Certain prescribers were over-represented and others under-represented in terms of the states and territories and main fields in which they practised, and therefore our sample was not completely representative of each profession. As the sample was self-selecting, it may have led to selection bias of those who were already interested in the topic of AbR and/or those held stronger views. A consequence of asking sensitive questions about prescribing behaviour may have led to reporting of responses they thought were ‘appropriate’ or socially desirable, especially in relation to factors that influenced their prescribing decisions, rather than representing their actual views or experiences. The questionnaire asked participants to reflect in a straightforward manner and to provide general answers about knowledge, attitudes and behaviours, but these dimensions are in reality, situated in and dependent on contexts. A limitation of self-reporting on factors and barriers as influencing prescribing decisions is that this depends on the levels of awareness and salience of these drivers, which may differ between respondents. Further qualitative research should be undertaken to determine how factors and barriers operate and whether prescribers see any other facets as operating as barriers to optimal prescribing in their practice. Nevertheless, this study provides a baseline from which to broadly compare experiences and identifies the needs of a key subset of Australian human and animal health professionals.
Conclusions and implications for One Health policy-making
A coordinated One Health response to improving antibiotic use and reducing AbR requires shared awareness, support and commitment, of all stakeholders. The majority of respondents across all prescriber groups were aware of the current and increasing problem of AbR, which is an encouraging foundation towards achieving a One Health approach. However, characterisations of AbR more as a human health problem than an animal health problem and externalisation of responsibility of AbR on to others (by all prescriber groups) represent a challenge to achieving a One Health approach, as individuals may be less critical of their own actions in relation to others. We suggest that policy-makers and practitioners should look to successes of interventions that have increased doctors’ awareness of personal responsibility and adapt and trial these approaches when designing similar interventions for dentists and veterinarians.41 Comparisons across groups revealed that different prescribers have specific knowledge gaps and practical uncertainties and are influenced by different sets of factors and barriers when prescribing antibiotics, suggesting that policy-making which includes strategies to improve antibiotic use should be sensitive and tailored to these experiences. Prescribers also have different preferences for and experiences with strategies aimed at supporting appropriate prescribing. However, some barriers and perceptions of strategies are similar across prescribers which suggests that there are opportunities towards achieving a One Health approach to improving antibiotic prescribing and addressing gaps through sharing knowledge and resources across settings and fields. Additionally, design of more restrictive policies should consider the perceived impacts on prescriber autonomy within the bounds of optimal prescribing practice. Although this study focused on prescribers in Australia, we believe that the results are of global relevance.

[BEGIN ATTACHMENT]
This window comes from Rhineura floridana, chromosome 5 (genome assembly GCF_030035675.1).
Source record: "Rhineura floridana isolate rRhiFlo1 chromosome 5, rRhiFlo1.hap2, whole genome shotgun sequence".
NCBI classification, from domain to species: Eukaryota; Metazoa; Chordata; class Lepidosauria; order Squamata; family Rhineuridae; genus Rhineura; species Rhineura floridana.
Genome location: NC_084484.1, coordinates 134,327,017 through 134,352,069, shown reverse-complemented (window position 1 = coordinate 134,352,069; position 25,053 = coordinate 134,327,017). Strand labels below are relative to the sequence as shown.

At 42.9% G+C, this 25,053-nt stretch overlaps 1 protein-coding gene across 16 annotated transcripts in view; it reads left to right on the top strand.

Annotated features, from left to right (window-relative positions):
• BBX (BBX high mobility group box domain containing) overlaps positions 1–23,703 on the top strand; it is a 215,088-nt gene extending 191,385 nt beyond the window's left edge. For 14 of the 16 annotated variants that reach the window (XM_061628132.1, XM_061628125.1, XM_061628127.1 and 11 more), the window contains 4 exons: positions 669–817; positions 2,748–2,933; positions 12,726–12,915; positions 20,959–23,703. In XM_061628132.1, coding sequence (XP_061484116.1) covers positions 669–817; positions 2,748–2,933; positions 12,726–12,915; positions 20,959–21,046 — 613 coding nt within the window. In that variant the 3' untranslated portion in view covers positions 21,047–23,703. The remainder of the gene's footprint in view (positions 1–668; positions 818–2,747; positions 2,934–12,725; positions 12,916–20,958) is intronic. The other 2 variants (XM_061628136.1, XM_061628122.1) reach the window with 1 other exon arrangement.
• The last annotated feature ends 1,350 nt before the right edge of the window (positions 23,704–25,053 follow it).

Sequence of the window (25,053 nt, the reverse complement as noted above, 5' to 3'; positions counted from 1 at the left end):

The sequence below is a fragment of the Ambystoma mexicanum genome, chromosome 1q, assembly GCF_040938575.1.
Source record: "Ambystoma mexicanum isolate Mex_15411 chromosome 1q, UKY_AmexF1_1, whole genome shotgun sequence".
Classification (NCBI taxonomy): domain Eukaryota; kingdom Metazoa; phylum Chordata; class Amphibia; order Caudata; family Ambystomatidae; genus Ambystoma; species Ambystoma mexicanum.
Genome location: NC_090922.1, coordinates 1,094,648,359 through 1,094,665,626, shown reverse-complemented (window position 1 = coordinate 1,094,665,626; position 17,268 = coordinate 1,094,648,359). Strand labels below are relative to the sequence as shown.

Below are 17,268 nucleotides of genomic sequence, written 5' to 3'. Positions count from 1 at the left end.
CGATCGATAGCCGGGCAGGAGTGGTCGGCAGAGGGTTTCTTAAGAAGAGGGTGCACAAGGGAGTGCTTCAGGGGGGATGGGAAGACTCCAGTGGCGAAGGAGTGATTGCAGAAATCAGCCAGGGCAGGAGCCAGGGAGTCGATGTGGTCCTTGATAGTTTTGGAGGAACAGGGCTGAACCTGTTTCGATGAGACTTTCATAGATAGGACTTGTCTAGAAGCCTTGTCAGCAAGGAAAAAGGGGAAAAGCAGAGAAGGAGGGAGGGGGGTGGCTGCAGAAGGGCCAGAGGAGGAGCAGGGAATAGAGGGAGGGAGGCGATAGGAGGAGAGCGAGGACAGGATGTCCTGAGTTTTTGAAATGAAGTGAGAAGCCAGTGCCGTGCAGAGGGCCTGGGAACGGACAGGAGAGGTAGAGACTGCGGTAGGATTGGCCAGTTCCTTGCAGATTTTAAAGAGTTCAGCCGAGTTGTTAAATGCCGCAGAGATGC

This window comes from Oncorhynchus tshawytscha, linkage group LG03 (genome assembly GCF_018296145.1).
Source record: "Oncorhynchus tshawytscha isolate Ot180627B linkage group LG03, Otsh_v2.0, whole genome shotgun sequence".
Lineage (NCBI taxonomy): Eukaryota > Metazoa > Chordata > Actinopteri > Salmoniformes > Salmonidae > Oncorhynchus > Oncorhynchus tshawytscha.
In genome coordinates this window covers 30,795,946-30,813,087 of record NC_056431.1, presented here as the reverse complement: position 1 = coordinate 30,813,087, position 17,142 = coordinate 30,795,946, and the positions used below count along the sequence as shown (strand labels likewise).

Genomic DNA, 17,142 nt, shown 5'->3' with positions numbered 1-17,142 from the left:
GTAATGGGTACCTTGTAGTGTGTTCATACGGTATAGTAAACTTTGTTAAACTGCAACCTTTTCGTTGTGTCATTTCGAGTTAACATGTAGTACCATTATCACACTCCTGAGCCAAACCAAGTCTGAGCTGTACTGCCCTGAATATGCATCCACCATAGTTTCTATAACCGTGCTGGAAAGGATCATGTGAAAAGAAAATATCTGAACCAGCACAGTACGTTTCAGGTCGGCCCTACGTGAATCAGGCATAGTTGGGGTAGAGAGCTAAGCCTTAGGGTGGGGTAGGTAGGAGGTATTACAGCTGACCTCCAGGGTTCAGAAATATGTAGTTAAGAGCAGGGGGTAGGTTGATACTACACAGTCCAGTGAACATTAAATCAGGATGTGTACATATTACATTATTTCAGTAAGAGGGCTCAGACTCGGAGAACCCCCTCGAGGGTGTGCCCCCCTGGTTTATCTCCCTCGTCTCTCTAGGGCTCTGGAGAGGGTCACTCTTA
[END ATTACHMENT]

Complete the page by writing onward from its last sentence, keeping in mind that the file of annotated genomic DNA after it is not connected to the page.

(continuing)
We thank the Faculty of Science and the Marie Bashir Institute for Infectious Diseases and Biosecurity at the University of Sydney for internal grants to support this work. We thank the Office of Health Protection, Australian Government Department of Health for providing feedback on questionnaire design and for assistance in circulating the online survey. We also thank the professional associations, organisations and individuals for their assistance in circulating the online survey, as well as the doctors, dentists and veterinarians who participated in the survey.
ML and DD-H contributed equally.
Contributors DD-H and ML conceived the study. AZ, DD-H, ML, GLG, JMN, MPW, BVB, K-AN, MG, CD, GAH-C, TCS, JRI, AMK and AD contributed to study design including questionnaire design and development and literature search. AZ, JMN, MG, MPW, BVB, TCS and KA-N contributed to data collection. AZ, MPW and BVB contributed to statistical data analysis. All the authors participated in interpretation of the data, reviewed and commented on the manuscript. DD-H and ML wrote the manuscript.
Funding This study was funded by grants from the Faculty of Science and the Marie Bashir Institute for Infectious Diseases and Biosecurity at the University of Sydney.
Competing interests None declared.
Patient consent Not required.
Ethics approval Ethics approval was granted by the University of Sydney Human Research Ethics Committee (project no: 2016/675).
Provenance and peer review Not commissioned; externally peer reviewed.
Data sharing statement Further data generated by the study and referred to in the manuscript is available via request to the corresponding author.